The Writers Guild of America and Hollywood’s major talent agencies are stepping up efforts to rally TV and film writers as the sides struggle with negotiations on a new guild franchise agreement.
The WGA on Saturday afternoon issued a lengthy FAQ to members on the state of the agency franchise talks. The message aimed to explain what is at stake if the sides cannot reach an agreement by the April 6 contract expiration deadline.
The lengthy memo outlined why the guild feels talent agencies bear significant responsibility for the average annual compensation for TV writers falling in recent years despite the boom times of Peak TV. Top talent agents scoffed at the guild’s repeated assertion that agents no longer have an incentive to fight for higher salaries for mid-level writers because the tradition of agencies receiving packaging fees on TV series that they help assemble for showrunner clients. Those fees, a decades-old practice that goes back to the days of radio, are described by the WGA as “illegal kickbacks.”
“The agencies now make their money from the show being on the air, not by maximizing the earnings of writers. This means agencies’ interests are structurally aligned with the studios, not with their clients,” the WGA memo stated. “Once the packaging fee is negotiated (and agencies block deals until their package is in place), agencies are no longer directly incentivized to continue to advocate for writers. Agency revenue on a packaged show is in fact mostly about studio profits, not compensation for talent.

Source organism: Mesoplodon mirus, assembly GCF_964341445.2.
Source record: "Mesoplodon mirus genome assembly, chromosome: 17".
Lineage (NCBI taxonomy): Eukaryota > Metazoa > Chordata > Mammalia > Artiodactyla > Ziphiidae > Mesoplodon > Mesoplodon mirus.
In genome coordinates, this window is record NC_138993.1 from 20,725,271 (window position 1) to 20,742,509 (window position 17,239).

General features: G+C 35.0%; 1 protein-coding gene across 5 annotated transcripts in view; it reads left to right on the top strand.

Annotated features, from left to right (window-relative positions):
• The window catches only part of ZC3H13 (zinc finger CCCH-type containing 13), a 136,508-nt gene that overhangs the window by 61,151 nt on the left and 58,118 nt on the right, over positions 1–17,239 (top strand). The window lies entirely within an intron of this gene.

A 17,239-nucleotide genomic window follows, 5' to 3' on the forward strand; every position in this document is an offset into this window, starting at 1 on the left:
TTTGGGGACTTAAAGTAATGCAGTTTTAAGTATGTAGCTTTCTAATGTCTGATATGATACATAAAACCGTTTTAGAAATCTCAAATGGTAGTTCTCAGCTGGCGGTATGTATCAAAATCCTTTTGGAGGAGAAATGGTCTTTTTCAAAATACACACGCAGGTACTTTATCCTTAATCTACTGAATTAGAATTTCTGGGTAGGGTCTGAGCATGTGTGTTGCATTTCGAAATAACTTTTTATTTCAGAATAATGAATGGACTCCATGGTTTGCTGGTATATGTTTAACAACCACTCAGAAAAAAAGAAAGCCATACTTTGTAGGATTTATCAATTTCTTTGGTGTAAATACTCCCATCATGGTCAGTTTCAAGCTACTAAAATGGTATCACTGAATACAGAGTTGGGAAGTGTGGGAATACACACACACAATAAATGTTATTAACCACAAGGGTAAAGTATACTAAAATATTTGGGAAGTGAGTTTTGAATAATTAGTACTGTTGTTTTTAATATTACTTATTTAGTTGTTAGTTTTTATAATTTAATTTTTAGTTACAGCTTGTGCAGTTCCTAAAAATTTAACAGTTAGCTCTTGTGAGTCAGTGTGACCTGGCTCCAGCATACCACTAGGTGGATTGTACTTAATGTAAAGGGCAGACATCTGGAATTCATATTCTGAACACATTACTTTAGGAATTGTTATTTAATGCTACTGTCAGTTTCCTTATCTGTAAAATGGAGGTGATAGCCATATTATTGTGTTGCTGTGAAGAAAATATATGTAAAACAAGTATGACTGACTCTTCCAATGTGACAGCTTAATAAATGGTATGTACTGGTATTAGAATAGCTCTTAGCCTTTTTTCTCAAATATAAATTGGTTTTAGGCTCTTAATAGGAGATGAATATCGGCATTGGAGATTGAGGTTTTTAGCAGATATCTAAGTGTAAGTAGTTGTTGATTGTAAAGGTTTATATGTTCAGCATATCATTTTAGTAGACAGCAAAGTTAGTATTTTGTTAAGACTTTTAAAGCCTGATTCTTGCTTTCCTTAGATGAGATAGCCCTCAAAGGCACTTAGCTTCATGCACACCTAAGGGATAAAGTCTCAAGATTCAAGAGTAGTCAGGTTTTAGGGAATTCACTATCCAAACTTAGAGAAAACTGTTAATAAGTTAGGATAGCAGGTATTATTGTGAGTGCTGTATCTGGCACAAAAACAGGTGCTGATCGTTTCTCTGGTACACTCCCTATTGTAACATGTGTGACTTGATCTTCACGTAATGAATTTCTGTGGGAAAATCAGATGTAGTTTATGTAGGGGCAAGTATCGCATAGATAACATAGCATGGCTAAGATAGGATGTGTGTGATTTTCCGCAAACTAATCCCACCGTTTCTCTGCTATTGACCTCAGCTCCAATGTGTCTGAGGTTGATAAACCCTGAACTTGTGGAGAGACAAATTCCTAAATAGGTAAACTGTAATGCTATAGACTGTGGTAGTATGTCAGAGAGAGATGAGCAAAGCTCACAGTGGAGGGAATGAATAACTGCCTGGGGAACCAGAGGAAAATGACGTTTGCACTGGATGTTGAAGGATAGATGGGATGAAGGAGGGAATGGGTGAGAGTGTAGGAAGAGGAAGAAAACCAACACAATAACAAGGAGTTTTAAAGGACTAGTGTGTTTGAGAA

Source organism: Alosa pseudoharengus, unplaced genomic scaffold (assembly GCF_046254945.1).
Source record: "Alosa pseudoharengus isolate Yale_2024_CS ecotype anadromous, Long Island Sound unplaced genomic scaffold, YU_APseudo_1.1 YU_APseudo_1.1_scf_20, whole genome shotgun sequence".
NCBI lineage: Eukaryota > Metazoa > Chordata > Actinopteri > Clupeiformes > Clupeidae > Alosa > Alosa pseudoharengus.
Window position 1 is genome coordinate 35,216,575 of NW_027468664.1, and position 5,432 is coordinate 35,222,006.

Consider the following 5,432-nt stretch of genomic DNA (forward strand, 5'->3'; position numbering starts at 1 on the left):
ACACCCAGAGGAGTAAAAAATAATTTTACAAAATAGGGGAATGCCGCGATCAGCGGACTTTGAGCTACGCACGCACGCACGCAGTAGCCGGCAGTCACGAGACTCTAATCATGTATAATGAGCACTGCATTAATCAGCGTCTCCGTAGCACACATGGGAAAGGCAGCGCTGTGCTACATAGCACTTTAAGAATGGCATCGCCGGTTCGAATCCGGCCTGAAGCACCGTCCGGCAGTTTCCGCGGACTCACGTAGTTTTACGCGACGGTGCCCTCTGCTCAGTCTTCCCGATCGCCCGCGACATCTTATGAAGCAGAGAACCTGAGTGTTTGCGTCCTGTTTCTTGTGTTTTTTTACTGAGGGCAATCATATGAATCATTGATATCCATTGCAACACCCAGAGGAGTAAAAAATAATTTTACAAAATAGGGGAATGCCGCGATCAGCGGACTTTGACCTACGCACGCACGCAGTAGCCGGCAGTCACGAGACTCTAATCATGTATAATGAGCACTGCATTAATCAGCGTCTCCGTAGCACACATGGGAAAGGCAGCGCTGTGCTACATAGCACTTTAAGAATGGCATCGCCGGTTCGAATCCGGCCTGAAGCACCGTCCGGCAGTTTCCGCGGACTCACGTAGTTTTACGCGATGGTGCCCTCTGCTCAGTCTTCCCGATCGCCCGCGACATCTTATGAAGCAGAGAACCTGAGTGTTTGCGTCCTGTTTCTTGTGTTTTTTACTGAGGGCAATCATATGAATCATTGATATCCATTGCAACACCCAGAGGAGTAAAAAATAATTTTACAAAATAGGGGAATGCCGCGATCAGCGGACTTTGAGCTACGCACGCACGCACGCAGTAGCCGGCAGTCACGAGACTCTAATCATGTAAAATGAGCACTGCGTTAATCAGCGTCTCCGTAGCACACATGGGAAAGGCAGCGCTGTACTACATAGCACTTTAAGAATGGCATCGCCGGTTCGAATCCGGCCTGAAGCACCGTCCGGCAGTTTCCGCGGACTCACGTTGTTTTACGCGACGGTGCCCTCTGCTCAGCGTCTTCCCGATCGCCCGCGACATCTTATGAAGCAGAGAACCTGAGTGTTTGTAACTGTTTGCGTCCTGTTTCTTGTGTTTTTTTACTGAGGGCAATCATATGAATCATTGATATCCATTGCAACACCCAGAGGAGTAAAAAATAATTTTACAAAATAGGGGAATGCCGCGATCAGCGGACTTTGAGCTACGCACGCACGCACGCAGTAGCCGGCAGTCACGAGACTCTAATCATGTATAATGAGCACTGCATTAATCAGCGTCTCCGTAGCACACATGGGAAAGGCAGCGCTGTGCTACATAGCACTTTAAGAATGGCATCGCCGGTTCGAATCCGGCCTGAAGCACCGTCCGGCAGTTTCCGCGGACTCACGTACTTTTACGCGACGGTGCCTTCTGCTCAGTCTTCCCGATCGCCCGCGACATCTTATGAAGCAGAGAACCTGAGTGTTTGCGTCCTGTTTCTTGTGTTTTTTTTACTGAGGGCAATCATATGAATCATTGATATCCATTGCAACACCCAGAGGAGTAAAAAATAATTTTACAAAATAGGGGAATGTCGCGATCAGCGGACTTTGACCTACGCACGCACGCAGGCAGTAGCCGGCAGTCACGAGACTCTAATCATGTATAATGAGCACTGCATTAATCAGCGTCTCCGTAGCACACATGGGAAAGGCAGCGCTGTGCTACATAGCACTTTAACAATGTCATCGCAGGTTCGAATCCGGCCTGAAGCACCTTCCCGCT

“The agency’s package fee is usually negotiated before any deal for writers or other talent. Packaging fees remove the single greatest incentive for agents to fight on writers’ behalf: mutual and immediate shared economic self-interest. The practice of packaging makes a mockery of the proper notion of a fiduciary being trusted to put the client’s interest first. This is what we mean when we say agency interests have become misaligned from writers’ interests,” the memo stated.
Top agents called the guild’s logic flawed and insulting to industry professionals. The primary reason why average writer income is falling is because of the TV industry’s historic shift away from series that run 22 episodes per season to shows with far fewer episodes and shorter lifespans overall.
“The suggestion that agents don’t fight for writers with every ounce of their energy in every situation is laughable and flat-out absurd,” UTA co-president Jay Sures, a veteran TV lit agent, told Variety. “I’ve been doing this work for 27 years, and there isn’t an agent I know, not in any part of our industry representing artists of any kind, that ever stops advocating. Agents simply don’t stop when it comes to their clients. Anyone who claims otherwise either doesn’t know the DNA of an agent or is intending to mislead their own members.”
UTA like other Hollywood agencies has held meetings with dozens of writer clients in recent days in an effort to counter the guild’s coordinated push through membership meetings in New York and Los Angeles that have gone a long way to bring the agency issue into focus for scribes. WME is expected to hold a few town hall sessions next week with clients. In addition to packaging fees, the guild is taking aim at the expansion of the Big Three agencies — WME, CAA and UTA — into to the content production and distribution arena through affiliated companies.